Chris Butler: Yeah.

Mark O’Brien: I mentioned this one firm in Lawrence, but this is universal.

Chris Butler: Oh this is every client.  But it’s every client, not just at the design phase. I mean, you could say that it’s when it comes to copywriting; it’s when it comes to writing content six months down the line, or six years down the line. Realignment back to the original goals always has to happen. I think that’s, where we’ve found our sweet spot in coaching longterm as well as our initial, you know, initiatives, is keeping people accountable to the purpose of this thing, this system. Which is to create business; it’s not to create an impression; it’s not to make people feel good; it’s not to entertain.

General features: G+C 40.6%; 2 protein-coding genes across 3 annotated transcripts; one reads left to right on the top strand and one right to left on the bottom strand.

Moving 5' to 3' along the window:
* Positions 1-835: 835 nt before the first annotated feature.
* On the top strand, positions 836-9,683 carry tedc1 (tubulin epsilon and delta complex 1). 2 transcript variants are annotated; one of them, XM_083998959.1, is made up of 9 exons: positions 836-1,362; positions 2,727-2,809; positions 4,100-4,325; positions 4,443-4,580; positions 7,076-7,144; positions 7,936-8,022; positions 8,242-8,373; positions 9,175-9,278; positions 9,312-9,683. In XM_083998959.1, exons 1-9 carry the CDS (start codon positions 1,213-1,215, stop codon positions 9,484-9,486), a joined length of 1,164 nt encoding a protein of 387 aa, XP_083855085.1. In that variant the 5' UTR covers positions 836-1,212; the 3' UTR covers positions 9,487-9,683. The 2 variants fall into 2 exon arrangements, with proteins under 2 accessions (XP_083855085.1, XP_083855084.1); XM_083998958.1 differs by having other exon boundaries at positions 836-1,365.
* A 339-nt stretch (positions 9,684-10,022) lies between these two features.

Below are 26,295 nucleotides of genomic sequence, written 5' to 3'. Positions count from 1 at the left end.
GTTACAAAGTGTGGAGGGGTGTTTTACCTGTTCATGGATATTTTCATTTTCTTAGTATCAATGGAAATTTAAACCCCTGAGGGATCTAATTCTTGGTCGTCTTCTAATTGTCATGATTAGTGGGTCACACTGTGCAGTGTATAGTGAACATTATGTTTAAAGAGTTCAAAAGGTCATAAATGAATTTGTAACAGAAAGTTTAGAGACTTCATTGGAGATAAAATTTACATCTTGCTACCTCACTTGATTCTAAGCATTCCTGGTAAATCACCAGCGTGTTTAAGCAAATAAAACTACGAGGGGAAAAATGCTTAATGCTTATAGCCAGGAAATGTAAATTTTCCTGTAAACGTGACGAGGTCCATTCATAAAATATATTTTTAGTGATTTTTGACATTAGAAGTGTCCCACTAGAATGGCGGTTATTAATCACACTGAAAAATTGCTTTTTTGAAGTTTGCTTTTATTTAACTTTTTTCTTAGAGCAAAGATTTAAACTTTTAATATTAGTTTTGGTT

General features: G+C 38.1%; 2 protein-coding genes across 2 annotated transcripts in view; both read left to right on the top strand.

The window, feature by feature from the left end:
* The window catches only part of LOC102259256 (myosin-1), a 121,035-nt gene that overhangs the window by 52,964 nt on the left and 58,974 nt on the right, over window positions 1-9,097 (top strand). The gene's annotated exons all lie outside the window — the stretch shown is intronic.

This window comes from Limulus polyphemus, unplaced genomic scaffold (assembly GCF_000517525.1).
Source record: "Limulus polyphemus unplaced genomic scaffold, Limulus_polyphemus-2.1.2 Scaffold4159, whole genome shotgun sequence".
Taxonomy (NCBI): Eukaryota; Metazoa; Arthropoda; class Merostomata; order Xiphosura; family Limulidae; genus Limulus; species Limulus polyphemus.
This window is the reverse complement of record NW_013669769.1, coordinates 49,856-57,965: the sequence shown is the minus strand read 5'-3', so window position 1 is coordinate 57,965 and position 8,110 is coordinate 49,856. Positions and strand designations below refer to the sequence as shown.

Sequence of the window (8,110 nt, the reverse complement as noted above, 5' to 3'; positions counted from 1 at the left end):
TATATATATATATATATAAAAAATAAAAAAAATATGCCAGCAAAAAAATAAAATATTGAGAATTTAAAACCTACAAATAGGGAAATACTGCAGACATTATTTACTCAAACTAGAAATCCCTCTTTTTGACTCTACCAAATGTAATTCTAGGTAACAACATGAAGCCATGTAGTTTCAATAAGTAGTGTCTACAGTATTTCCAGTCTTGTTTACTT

So that Flanders book was interesting because that was before Steve Krug’s book, which we’ve had many copies of, which is Don’t Make Me Think. And the interesting thing about Steve Krug’s book is that Don’t Make Me Think basically tried to create a system out of that. That basically his idea was that use patterns are predictable, right? They can be observed, and a system can be built out of them. Psychology around use is predictable, and so you can create a system that’s built to anticipate user needs and address them, right? And that’s really what user experience design is about.

Mark O’Brien: Have you gone back to that recently? To look at his recommendations? I’m just curious how those recommendations from 1999, 2000 maybe it came out? 2001?

Chris Butler: Yeah, he has re-released the book numerous times.

Mark O’Brien: Right.

Chris Butler: So the newest edition I think was 2013-ish?

Mark O’Brien: Oh really? Oh okay.